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Good Soldier (Ford) - Discussion Questions

Discussion Questions
Use our LitLovers Book Club Resources; they can help with discussions for any book:

How to Discuss a Book (helpful discussion tips)
Generic Discussion Questions—Fiction and Nonfiction
Read-Think-Talk (a guided reading chart)

Also consider these LitLovers talking points to help get a discussion started for The Good Soldier:

1. What do you think of John Dowell? Dowell is famous (or infamous) as one of literature's most unreliable narrators. In what way can he be considered "unreliable"? (Think, for instance, of Thomas Hardy or George Elliot, earlier 19th-century novelists. They used third-person narrators to present fairly objective versions of reality—see LitCourse 1. A more recent "unreliable" narrator is the butler from Remains of the Day.)

2. Why does Dowell consider the Ashburnhams good people? What is his standard of goodness based on?

3. Dowell says that the couples' friendship is like "an extraordinarily safe castle." What does he mean? He also compares the friendship to a minuet...but then changes his mind about the minuet. What are the two meanings the minuet comes to have for Dowell?

4. What is the symbolic significance of Edward's and Florence's "heart" problems?

5. Ford Maddox Ford's innovations in The Good Soldier foreshadowed the modernist era of the novel. Primarily, the storyline is disjointed—events are non-chronological. As a group, or individually, try tracing Ford's timeline—detailing where it jumps back and forth in time. Place plot events in the order they ocurred vs. the order in which Dowell reveals them. (It's devilishly clever; one wonders how Ford managed to keep it straight.)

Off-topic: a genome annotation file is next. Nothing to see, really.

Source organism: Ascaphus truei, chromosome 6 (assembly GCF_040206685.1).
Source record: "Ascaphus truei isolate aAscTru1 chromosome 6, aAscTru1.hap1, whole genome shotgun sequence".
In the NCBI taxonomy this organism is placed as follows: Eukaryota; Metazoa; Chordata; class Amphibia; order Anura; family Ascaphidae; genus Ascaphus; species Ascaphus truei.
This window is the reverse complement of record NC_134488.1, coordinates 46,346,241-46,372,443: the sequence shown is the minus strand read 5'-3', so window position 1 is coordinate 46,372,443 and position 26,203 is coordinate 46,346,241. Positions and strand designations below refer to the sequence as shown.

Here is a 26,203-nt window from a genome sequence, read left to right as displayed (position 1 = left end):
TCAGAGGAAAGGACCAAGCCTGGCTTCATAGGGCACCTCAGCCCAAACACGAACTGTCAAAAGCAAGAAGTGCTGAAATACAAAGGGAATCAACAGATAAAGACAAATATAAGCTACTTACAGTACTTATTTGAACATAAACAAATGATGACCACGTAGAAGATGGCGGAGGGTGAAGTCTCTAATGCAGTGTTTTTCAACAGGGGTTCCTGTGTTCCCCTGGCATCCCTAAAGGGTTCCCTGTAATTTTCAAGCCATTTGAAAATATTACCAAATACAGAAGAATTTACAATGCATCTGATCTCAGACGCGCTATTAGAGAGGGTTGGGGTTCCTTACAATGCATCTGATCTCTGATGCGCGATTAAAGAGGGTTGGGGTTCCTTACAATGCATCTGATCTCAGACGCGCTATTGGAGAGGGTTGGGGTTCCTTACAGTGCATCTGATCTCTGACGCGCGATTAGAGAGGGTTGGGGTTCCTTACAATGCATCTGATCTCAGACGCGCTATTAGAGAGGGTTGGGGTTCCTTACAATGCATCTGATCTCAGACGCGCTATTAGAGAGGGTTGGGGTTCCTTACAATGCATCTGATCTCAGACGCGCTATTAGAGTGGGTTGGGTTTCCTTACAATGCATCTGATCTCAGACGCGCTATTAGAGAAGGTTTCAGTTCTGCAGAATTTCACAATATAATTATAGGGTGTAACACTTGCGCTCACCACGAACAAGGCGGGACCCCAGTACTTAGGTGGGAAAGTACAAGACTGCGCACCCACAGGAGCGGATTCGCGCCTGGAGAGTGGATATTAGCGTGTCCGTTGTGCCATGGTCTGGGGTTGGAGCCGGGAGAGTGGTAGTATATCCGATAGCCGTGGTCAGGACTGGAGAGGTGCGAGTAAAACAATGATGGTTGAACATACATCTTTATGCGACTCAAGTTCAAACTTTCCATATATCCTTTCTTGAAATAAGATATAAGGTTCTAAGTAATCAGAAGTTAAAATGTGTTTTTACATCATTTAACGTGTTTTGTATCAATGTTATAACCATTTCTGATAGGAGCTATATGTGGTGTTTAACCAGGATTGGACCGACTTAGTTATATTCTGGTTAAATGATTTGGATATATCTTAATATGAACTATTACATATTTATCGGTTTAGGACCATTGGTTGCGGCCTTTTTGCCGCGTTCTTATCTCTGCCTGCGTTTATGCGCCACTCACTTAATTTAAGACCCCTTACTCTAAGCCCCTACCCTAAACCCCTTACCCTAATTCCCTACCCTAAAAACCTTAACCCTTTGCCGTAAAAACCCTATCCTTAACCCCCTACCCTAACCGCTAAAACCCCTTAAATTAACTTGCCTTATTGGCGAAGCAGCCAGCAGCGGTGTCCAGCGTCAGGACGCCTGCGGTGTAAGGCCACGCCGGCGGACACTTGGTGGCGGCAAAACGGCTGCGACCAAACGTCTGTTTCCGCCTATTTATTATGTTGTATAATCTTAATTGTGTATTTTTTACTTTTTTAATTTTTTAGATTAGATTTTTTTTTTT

Also, See a brief definition of modernism in LitPicks-Oct '06 for Mrs. Dalloway...then take a look at LitCourse 6 [slide 8] for an example of a disjointed timeline in William Faulkner's short story, A Rose for Emily.)

6. Compare John Dowell and Edward Ashburnham as characters. How are they different? At the end, Dowell says that he and Edward were just alike. What does he mean? Is Dowell correct—are they alike?

7. Talk about Florence. Why did she marry Dowell—a husband with whom, over the course of 13 years, she was never intimate? What does she want of Dowell?

8. What do you think of Leonora? Is she excessively controlling...or controlling with good reason? Why does she condone her husband's affair with Maisie Maiden? (By the way...pay attention to character names, first & last.)

9. What makes Leonora believe that Florence and Edward will eventually become intimate? What is Dowell's response to her prophecy?

10. Has Edward ever loved Leonora? Despite his many affairs, Leonora hopes that he will come to love only her. But what happens to her feelings for Edward when she realizes he is intimate with Florence?

11. What is the significance of the couples' trip to the home of Martin Luther's Protest?

12. Dowell uses the term "normal" to describe people. What does he mean when he uses the term "normal" or "perfectly normal" for Leonora and Rodney Bayham?

13. Edward is the "good soldier" of the title. Is Edward good, despite his incessant affairs...or is the title ironic? Do you sympathize with Edward at all?

14. Why does Leonora reveal the intimate details of her marital woes to Nancy? What affect does it have on Nancy? What are Nancy's feelings for Edward?

15. How and/or why do both Leonora and Nancy psychologically torture Edward?

16. Talk about Nancy's fate, why Dowell stays to care for her...and what the significance is of the word "shuttlecock."

17. More generally... Do you like any of these people? Is this simply a sensational story of sex and betrayal, or something more? Are you satisfied with the way the novel ends?

(Questions by LitLovers. Please feel free to use them, online or off, with attribution. Thanks.)

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